Brian Kellow: Absolutely Peter Biskind’s “Easy Riders, Raging Bulls” would be at the top of the list. “The Friedkin Connection,” Billy Friedkin’s autobiography.
PR: Friedkin is one of the world’s really colorful storytellers.
Brian Kellow: He’s an incredible raconteur. I think that book is great. What else? I think the Faber & Faber interview series, “Conversations With” the directors, are terrific. Some of the individual biographies, like David Weddle’s book on Sam Peckinpah. And — and! — I think the criticism of Pauline Kael. Look at “Reeling,” look at “When the Lights Go Down,” look at “Taking It All In,” which looks at the end of that era and her despair. You could read those reviews — week by week — and you can learn everything there is to know about the ‘70s. It’s like a master class.
PR: One thing I think your book is great at is recalling that that era wasn’t all “McCabe & Mrs. Miller” and “Straw Dogs.” There was a lot of square schlock too.
BE: “Earthquake!”, “The Towering Inferno”…
PR: A lot of people went to see those movies.
Brian Kellow: Absolutely they did. There was a lot of crap. We were having dinner the other night and they were showing that god-awful movie version of “Mame” with Lucille Ball and I thought, “How did this get made in 1974?”
PR: Sue herself had kind of schlocky taste. She loved the fact that groovy things were happening and that people were smoking dope and having sex, but she really, really liked old Hollywood.
BE: It even came across in her food preferences, like how she loved the Cheesecake Factory. One of my favorite anecdotes from the book was being served fancy chocolates at David Geffen’s house and she said, “I don’t eat that shit. I eat See’s.”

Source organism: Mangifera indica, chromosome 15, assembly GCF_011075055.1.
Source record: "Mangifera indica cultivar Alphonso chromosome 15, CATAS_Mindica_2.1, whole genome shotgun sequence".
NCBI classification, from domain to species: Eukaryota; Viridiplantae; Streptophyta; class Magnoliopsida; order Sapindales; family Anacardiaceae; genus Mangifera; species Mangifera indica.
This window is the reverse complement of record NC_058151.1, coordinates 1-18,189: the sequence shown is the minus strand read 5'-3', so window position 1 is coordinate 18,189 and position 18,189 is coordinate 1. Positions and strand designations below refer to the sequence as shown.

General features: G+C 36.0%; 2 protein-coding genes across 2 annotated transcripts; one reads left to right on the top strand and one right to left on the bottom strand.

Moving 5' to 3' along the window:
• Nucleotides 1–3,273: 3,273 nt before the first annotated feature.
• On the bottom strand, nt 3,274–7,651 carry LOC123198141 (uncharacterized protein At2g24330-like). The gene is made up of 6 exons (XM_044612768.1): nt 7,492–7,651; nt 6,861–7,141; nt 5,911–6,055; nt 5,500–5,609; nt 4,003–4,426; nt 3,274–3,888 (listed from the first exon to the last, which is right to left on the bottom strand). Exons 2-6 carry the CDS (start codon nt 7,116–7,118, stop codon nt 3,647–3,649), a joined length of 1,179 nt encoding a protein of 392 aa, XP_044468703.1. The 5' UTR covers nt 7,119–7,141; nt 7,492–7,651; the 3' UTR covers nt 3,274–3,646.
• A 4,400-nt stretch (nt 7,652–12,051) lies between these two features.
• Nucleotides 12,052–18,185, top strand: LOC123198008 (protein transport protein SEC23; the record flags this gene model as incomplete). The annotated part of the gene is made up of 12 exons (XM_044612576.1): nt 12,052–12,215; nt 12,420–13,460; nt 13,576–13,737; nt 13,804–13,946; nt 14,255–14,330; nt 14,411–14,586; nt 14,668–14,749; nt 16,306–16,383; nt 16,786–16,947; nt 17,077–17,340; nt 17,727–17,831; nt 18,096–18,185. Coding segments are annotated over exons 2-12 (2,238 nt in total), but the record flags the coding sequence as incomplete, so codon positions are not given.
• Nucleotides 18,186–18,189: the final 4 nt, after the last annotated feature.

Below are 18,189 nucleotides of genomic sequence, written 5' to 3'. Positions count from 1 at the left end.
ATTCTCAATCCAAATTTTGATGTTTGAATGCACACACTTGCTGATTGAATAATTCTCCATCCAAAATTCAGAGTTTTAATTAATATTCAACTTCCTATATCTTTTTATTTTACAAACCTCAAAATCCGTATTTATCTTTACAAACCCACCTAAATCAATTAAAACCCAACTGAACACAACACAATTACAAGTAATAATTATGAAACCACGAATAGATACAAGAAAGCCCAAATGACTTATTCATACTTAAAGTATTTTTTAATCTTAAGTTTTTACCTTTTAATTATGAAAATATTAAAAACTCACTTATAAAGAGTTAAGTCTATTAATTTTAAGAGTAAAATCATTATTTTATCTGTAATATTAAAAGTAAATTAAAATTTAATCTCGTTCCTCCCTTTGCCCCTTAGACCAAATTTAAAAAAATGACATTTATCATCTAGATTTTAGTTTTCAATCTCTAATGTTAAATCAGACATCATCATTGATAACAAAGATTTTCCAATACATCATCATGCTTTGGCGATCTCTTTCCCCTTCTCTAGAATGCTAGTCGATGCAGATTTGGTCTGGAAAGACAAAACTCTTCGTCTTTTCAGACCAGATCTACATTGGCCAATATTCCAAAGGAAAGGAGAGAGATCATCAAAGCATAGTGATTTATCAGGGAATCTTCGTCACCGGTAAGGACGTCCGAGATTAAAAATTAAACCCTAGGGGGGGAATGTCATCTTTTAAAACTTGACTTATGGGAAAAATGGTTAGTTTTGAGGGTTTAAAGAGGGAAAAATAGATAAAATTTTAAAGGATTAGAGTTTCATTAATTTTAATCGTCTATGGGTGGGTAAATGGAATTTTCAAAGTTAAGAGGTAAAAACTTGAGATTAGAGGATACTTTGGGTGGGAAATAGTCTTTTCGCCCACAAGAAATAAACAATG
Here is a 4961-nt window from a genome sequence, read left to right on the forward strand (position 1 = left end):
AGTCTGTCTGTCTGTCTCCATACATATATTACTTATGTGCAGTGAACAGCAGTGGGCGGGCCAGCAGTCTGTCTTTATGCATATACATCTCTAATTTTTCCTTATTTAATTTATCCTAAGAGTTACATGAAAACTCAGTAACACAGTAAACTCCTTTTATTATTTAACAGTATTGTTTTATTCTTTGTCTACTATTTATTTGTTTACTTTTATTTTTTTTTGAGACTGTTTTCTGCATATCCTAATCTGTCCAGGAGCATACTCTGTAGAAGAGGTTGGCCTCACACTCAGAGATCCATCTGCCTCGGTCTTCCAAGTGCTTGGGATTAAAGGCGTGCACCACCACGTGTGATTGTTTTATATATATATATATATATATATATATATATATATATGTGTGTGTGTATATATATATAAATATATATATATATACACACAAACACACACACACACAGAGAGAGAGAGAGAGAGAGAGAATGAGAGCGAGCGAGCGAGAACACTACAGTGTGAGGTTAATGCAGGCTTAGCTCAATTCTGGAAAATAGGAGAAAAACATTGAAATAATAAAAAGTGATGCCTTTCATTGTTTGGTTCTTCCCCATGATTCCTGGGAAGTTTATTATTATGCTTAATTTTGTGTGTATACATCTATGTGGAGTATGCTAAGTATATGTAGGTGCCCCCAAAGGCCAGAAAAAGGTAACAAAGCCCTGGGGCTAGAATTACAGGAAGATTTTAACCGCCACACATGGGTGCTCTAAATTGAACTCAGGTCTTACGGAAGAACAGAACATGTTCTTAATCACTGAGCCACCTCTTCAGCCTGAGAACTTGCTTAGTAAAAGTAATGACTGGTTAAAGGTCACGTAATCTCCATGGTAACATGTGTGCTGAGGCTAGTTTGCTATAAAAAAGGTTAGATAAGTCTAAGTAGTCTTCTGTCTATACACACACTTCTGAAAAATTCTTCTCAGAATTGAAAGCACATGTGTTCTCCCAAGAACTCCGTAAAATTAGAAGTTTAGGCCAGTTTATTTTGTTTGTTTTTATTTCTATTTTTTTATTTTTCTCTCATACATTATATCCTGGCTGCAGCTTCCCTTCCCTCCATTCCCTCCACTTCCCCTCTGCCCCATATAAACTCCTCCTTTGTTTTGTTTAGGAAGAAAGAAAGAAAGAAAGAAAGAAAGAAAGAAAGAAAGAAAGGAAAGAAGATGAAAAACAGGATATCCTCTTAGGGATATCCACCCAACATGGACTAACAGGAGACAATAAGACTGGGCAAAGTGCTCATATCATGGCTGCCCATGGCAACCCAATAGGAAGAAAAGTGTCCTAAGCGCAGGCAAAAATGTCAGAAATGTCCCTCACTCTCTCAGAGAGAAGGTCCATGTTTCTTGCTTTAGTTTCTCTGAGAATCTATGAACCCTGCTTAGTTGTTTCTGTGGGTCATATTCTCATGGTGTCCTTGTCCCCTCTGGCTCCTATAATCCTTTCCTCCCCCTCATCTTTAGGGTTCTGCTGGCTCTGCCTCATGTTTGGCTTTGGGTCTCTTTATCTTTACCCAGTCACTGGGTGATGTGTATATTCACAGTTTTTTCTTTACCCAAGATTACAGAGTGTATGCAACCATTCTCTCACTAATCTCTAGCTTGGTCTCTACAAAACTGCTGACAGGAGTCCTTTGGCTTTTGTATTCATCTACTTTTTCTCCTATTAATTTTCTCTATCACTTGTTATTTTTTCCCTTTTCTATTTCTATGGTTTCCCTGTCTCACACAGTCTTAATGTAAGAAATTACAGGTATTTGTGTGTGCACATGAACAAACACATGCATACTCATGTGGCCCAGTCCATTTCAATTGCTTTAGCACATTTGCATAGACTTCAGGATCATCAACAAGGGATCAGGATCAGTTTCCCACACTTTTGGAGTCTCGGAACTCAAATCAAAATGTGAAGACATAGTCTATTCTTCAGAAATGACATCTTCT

Brian Kellow: I’m with her! Every time I’m on the West coast, when I’m at the airport I grab a box of See’s. But yeah, I think she had incredibly pedestrian taste about a lot of things. She saw the genius of a lot of those people. She got why Brian De Palma was such an odd, offbeat kind of director, but I think it was about exploiting it for his benefit and for hers. And people have to remember that there were a lot of “Masterpiece Theater” kind of movies that came out during that era. A lot. Things like “Joseph Andrews” and “Young Winston” and “Cromwell” and “Nicholas and Alexandra”…
PR: Franklin Schaffner had a big career for years.
Brian Kellow: Absolutely. It wasn’t all underground ‘70s sensibility.
PR: Why couldn’t Sue write her own story?
Brian Kellow: She made up a lot of excuses. She’d say she wasn’t getting enough money or she didn’t want to kiss and tell. And I think a lot of it was that she could be quite private about the deals that were going on. I think that’s why she had her archive destroyed — she didn’t want to have anyone else sifting through it.
BE: What was she being protective of?
Brian Kellow: Of her clients.
PR: She was this funny combination of being sometimes shockingly indiscreet and very protective.
Brian Kellow: She was a mass of contradictions, she really was. And I think she was afraid that it would look like she was trying to reclaim the spotlight and, besides, what if it failed? What if the book bombed?
PR: She already had the legend, so why risk it?
Brian Kellow: She understood that unavailability was her greatest asset. They wanted to do a reality show about her once and her attitude was, “Why the fuck would I want to do that?”